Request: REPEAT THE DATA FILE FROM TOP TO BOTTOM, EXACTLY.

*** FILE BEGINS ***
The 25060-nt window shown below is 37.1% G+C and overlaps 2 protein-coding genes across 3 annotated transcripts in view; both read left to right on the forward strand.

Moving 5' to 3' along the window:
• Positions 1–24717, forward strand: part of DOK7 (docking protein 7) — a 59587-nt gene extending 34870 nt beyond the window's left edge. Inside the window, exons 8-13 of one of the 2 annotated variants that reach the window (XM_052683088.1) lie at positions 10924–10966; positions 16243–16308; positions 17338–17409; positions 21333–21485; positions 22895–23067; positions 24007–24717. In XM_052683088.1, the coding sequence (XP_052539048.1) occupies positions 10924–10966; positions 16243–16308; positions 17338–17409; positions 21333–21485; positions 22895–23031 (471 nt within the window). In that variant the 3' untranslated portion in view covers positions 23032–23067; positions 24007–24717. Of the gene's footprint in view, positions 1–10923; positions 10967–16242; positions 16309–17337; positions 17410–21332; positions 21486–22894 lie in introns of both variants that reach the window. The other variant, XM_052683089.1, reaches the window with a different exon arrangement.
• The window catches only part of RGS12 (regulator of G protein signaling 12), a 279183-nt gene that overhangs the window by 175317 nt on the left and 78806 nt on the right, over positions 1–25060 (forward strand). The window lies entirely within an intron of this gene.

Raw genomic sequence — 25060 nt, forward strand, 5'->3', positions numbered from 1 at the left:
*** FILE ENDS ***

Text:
The 25060-nt window shown below is 37.1% G+C and overlaps 2 protein-coding genes across 3 annotated transcripts in view; both read left to right on the forward strand.

Moving 5' to 3' along the window:
• Positions 1–24717, forward strand: part of DOK7 (docking protein 7) — a 59587-nt gene extending 34870 nt beyond the window's left edge. Inside the window, exons 8-13 of one of the 2 annotated variants that reach the window (XM_052683088.1) lie at positions 10924–10966; positions 16243–16308; positions 17338–17409; positions 21333–21485; positions 22895–23067; positions 24007–24717. In XM_052683088.1, the coding sequence (XP_052539048.1) occupies positions 10924–10966; positions 16243–16308; positions 17338–17409; positions 21333–21485; positions 22895–23031 (471 nt within the window). In that variant the 3' untranslated portion in view covers positions 23032–23067; positions 24007–24717. Of the gene's footprint in view, positions 1–10923; positions 10967–16242; positions 16309–17337; positions 17410–21332; positions 21486–22894 lie in introns of both variants that reach the window. The other variant, XM_052683089.1, reaches the window with a different exon arrangement.
• The window catches only part of RGS12 (regulator of G protein signaling 12), a 279183-nt gene that overhangs the window by 175317 nt on the left and 78806 nt on the right, over positions 1–25060 (forward strand). The window lies entirely within an intron of this gene.

Raw genomic sequence — 25060 nt, forward strand, 5'->3', positions numbered from 1 at the left: